System.out.println(" ------------------------------------------------------------------------------ ");
	}

	public static void testNextTokenWithDelim() {
		String sourceString = "This-String_Example-has space , hyphen-and_hyphen-and_underscores";
		StringTokenizer st = new StringTokenizer(sourceString);
		System.out.println("Source String is " + sourceString);
		if (st.hasMoreTokens()) {
			// nextToken with delimiter _
			System.out.println("testNextTokenWithDelim | Delimiter _ : Next-Token = " + st.nextToken("_"));
		}
		while (st.hasMoreTokens()) {
			// nextToken with delimiter -
			System.out.println("testNextTokenWithDelim | Delimiter - : Next-Token = " + st.nextToken("-"));
		}
		System.out.println(" ------------------------------------------------------------------------------ ");
	}

	public static void testLongStringDelimiter() {
		String sourceString = "Anmol_Deep_Java_Code_Geeks_Java_Author";
		System.out.println("Source String is " + sourceString +  " | Delimiter is _Java");
		StringTokenizer st = new StringTokenizer(sourceString, "_Java");
		System.out.println("testLongStringDelimiter : Count-Tokens " + st.countTokens());
		while (st.hasMoreTokens()) {
			System.out.println("testLongStringDelimiter : Next-Token = " + st.nextToken());
		}
		System.out.println(" ------------------------------------------------------------------------------ ");
	}

	public static void main(String[] args) {
		testNoDelimiters();
		testDelimiterColon();
		testNextTokenWithDelim();
		testLongStringDelimiter();
	}
}

3. The String :: split method

The split method of the String class was introduced in JDK 1.4 and it works by splitting the source string keeping the original string unmodified and returns an array of substrings of the original string.

The split method takes a regular expression of type string as an argument and splits the source string around the matches of the regular expression. If the regular expression fails to match any part of the input string then an array with a single element is returned i.e. the whole string.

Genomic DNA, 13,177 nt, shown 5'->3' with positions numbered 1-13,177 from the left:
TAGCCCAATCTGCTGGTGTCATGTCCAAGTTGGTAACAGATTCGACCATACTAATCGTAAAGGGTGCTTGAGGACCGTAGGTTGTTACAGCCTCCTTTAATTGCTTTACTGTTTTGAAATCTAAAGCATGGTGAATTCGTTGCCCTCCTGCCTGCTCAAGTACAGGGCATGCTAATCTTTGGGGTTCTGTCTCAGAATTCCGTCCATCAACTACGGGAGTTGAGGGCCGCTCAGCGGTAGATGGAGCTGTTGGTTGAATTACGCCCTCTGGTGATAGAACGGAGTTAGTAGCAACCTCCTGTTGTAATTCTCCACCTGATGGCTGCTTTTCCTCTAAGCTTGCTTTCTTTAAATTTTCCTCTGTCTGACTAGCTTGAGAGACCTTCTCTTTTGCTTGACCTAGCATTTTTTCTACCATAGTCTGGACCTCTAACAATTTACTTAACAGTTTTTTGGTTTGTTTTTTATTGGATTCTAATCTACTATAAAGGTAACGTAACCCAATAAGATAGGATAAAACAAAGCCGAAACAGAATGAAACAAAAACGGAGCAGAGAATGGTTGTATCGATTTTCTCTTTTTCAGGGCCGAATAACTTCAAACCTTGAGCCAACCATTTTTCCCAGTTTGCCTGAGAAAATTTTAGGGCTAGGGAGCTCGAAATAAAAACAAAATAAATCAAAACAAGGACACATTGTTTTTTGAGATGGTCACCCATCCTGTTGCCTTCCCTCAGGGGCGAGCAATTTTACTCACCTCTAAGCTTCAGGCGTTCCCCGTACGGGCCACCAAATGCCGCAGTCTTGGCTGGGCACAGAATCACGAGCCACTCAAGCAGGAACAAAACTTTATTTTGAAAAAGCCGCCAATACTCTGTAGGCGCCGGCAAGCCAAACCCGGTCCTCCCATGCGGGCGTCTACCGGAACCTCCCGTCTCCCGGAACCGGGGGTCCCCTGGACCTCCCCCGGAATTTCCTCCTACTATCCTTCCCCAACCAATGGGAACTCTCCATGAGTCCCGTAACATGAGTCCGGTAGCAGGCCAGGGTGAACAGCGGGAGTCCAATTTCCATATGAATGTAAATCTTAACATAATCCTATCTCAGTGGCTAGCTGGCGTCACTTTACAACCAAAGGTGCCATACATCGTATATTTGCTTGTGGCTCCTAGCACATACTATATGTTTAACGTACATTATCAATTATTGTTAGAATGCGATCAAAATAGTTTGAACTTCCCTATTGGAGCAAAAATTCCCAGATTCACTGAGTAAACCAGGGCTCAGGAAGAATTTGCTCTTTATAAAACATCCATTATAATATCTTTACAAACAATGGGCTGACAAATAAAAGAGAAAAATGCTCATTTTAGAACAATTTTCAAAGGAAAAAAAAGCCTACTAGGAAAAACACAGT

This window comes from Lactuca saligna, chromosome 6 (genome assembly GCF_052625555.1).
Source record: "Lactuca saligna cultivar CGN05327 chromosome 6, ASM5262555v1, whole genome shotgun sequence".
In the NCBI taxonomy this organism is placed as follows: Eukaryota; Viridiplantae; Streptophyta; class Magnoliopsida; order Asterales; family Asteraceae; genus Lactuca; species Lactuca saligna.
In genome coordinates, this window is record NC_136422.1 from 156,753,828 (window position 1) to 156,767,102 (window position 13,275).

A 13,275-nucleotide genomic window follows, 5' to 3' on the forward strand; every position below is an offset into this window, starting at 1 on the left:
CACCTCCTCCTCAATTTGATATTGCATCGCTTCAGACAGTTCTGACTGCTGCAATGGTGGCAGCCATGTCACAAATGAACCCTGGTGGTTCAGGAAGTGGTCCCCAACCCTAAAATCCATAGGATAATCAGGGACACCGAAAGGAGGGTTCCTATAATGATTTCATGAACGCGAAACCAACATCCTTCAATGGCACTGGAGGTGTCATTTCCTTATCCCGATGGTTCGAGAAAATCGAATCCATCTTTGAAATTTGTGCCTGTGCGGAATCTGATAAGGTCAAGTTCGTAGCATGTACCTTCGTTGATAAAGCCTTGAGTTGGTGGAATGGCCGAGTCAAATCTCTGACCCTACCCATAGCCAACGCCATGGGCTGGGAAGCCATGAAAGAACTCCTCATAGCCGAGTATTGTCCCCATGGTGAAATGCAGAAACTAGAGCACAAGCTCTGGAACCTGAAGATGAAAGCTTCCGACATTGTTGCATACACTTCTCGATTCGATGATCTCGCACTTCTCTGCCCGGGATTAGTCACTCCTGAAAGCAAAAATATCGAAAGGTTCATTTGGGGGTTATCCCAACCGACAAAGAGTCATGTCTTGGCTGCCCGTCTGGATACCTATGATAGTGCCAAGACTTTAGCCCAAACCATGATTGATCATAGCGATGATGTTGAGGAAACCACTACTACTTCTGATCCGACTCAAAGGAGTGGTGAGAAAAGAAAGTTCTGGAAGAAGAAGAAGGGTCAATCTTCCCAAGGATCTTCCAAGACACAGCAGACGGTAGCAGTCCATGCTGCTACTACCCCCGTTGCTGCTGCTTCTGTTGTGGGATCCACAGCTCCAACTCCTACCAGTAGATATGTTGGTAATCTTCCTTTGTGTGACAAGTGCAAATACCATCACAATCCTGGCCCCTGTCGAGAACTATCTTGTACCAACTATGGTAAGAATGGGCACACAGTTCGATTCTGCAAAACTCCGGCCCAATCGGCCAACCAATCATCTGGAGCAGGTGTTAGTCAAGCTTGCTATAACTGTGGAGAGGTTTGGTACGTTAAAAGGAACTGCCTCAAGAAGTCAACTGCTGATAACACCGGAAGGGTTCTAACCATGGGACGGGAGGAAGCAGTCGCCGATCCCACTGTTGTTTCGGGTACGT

For more details on Regular Expressions, refer to this example. The String class provides two flavors of the split method. Both these methods throw a PatternSyntaxException for an invalid input regular expression. Let’s discuss each with an example.

3.1. public String[] split(String regex, int limit)

The above method, in addition to the regex, takes an integer argument “limit”. The limit impacts the length of the resulting array by limiting the number of times the regex pattern is applied to the source string.

A value of the limit, (let’s call it k).

  • k > 0 will apply the pattern at most k-1 times. This means the returned array’s length cannot be greater than k. The string at the end of the array contains all of the input string after the last match of the delimiter.
  • k < 0 will apply the pattern as many times as possible and the returned array can be of any length.
  • k = 0 will also apply the pattern as many times as possible and the returned array can be of any length. However, in this case the trailing empty strings will be discarded.
Example 1 – String.split
	public static void splitWithLimit() {
		String source = "705-103-102-456-123 : 112 _343-1 789----";
		System.out.println("Source String is " + source + " | Regex is -");
		// split with - and return 3 entries in array
		for (String x : source.split("-", 4)) {
			System.out.println("splitWithLimit (limit = 4) : Split Item -> " + x);
		}
		System.out.println(" ---------------------------------------------------------------- ");
		// split with - and return all splits including trailing empty strings
		for (String x : source.split("-", -3)) {
			System.out.println("splitWithLimit (limit = -3): Split Item -> " + x);
		}
		System.out.println(" ---------------------------------------------------------------- ");
		// split with - and return all splits discard the trailing empty strings
		for (String x : source.split("-", 0)) {
			System.out.println("splitWithLimit (limit = 0): Split Item -> " + x);
		}
		System.out.println(" ---------------------------------------------------------------- ");
	}

The above example demonstrates a split on a “-” delimiter with a limit of positive, negative and 0.

3.2. public String[] split(String regex)

Invoking this method will have the same effect as invoking the other split method with two arguments where the limit is zero.Example 2 – String.split

	public static void splitPolynomial() {
		String expr = "10*a^2 + 1/3*b - c^2";
		System.out.println("Source String is " + expr);
		// delimiters are: + * / ^ space -
		String regex = "[+*/^ \\-]+";